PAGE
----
MCB’s Community Task Force (CTF) on Diversity, Inclusion, and Belonging will host an open house at 3:00 pm on Thursday, May 19 on Zoom. Delegates from the CTF are encouraging anyone who is curious about their work or interested in joining to attend the open house. Attendees can register here.
Throughout the past year, the CTF’s working groups have been organizing projects, such as the Community Forum and the Bellono Lab Open House, and interfacing with departmental leadership to promote positive change throughout the MCB department. At present, the CTF has three working groups–one dedicated to Community Engagement, one focusing on Recruitment & Retention, and a third exploring ways to increase Transparency, particularly around departmental policy and the leadership’s decision-making.
CTF projects stem from monthly discussions, where staff, faculty, undergraduates, graduate students, and postdocs from various labs and departmental niches come together (usually on Zoom) to talk through actionable solutions to Diversity, Equity, and Inclusion issues in MCB. Outside of larger CTF meetings, working groups meet on their own to establish goals and plan projects. They later bring these recommendations to department leaders and, with support from faculty and administration, can organize their own events.
CTF delegate from the Community Engagement group and MCB concentrator Felicia Ho says these discussions are unique opportunities to meet and interact with MCB community members that she otherwise might never have encountered. MCO student and CTF delegate from the Recruitment & Retention Group Paula Pelayo (G4, Balskus Lab) adds that when she initially joined the CTF, she felt like a “a very shy person” but through interacting with colleagues on the CTF, she has gained confidence. She adds that being part of the CTF is “a professional development opportunity to learn how to talk to faculty.”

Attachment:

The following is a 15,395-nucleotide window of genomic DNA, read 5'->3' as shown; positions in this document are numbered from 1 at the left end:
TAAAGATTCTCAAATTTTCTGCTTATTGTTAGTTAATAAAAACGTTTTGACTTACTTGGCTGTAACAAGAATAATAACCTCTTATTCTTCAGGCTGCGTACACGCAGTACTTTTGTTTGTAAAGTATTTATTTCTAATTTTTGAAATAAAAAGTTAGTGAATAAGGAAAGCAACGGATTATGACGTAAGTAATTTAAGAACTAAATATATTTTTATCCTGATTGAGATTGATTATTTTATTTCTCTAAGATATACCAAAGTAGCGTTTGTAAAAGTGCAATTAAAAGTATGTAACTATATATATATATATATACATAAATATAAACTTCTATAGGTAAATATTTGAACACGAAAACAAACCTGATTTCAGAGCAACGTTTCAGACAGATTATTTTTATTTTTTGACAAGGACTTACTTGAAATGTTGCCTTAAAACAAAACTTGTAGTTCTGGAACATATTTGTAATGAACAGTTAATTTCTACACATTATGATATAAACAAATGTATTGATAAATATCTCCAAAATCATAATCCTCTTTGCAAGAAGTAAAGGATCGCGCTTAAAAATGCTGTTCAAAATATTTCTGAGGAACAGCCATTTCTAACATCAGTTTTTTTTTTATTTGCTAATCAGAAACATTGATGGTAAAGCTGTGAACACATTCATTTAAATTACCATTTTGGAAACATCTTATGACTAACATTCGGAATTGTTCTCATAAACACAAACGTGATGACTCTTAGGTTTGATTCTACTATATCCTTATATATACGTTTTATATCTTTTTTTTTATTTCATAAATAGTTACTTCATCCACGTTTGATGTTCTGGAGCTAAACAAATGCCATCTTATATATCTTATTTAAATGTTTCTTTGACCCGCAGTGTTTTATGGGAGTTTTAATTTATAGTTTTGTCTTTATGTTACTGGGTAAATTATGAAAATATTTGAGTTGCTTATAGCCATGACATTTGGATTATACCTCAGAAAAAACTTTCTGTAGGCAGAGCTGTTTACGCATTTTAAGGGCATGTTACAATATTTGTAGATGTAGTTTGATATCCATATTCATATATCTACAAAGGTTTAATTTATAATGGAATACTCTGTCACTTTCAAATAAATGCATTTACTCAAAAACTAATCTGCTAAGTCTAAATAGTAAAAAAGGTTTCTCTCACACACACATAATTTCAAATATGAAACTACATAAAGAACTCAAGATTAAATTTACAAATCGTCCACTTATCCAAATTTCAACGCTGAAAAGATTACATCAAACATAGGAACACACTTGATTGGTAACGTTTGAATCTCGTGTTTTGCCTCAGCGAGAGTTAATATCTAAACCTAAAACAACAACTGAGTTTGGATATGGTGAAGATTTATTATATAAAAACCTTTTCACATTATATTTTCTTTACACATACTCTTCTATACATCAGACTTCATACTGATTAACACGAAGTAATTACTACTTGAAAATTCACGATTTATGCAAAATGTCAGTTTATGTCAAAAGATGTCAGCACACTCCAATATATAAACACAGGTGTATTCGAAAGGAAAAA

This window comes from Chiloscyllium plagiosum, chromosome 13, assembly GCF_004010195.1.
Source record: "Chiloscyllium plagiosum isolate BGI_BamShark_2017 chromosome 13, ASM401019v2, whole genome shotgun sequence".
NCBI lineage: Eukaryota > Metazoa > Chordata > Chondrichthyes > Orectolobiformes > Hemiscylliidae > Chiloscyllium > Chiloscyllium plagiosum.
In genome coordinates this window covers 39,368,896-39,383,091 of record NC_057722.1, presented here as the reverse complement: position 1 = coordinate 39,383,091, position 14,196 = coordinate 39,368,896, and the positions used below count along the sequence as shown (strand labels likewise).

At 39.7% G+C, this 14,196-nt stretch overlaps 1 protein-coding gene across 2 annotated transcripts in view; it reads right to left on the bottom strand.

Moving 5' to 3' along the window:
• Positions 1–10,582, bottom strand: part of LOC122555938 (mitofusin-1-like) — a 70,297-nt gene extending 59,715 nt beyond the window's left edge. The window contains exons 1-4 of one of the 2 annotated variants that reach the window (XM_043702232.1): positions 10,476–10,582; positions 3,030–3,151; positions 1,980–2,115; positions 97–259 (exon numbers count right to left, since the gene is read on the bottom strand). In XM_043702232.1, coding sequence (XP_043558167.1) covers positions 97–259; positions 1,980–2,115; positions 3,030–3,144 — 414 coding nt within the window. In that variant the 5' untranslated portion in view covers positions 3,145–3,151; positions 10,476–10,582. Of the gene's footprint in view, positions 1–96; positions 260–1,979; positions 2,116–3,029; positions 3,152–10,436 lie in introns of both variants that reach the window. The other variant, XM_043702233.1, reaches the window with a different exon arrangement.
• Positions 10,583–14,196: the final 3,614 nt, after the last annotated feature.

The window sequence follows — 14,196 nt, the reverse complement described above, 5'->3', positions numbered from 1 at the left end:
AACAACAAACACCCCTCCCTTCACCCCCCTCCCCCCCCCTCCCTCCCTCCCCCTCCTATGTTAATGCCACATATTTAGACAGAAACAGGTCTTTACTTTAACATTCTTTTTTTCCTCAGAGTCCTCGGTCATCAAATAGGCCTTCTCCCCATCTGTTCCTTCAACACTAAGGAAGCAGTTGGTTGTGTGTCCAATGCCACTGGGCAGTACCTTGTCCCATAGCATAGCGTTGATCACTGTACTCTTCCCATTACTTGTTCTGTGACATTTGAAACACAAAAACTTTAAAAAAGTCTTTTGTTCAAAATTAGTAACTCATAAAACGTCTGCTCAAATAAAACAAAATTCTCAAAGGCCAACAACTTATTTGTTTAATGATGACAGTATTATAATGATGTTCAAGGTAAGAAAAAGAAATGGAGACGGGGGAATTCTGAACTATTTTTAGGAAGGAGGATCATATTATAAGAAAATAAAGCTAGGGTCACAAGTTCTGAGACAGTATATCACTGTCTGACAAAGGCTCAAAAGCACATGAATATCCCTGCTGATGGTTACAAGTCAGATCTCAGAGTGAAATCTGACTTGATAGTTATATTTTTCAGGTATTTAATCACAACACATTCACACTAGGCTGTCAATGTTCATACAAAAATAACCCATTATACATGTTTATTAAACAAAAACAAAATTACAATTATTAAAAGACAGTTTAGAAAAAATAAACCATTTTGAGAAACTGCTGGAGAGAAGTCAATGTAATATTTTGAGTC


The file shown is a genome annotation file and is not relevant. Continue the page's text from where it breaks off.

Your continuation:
New working groups are formed each year, based on the current CTF members’ interests and the issues that are being raised in discussions. MCO Graduate Program Administrator Lindsay Guest, who is part of the Transparency working group, says that deciding which working group to focus on wasn’t easy, as all of the working groups provide a great deal of value.
The Transparency working group focuses on communication within the department and fostering a sense of belonging through “demystifying the hidden curriculum.” Prior to the working group’s formation, plans for the establishment of an MCB department-wide listserv and a Slack workspace were already in the works, but conversations within the Transparency working group reiterated the importance of conveying the rationales behind departmental decisions. Last year, the Transparency working group added delegates from the CTF to major departmental committees, such as the Faculty Search Committee and Graduate Admissions Committee, enabling more direct flow of communication.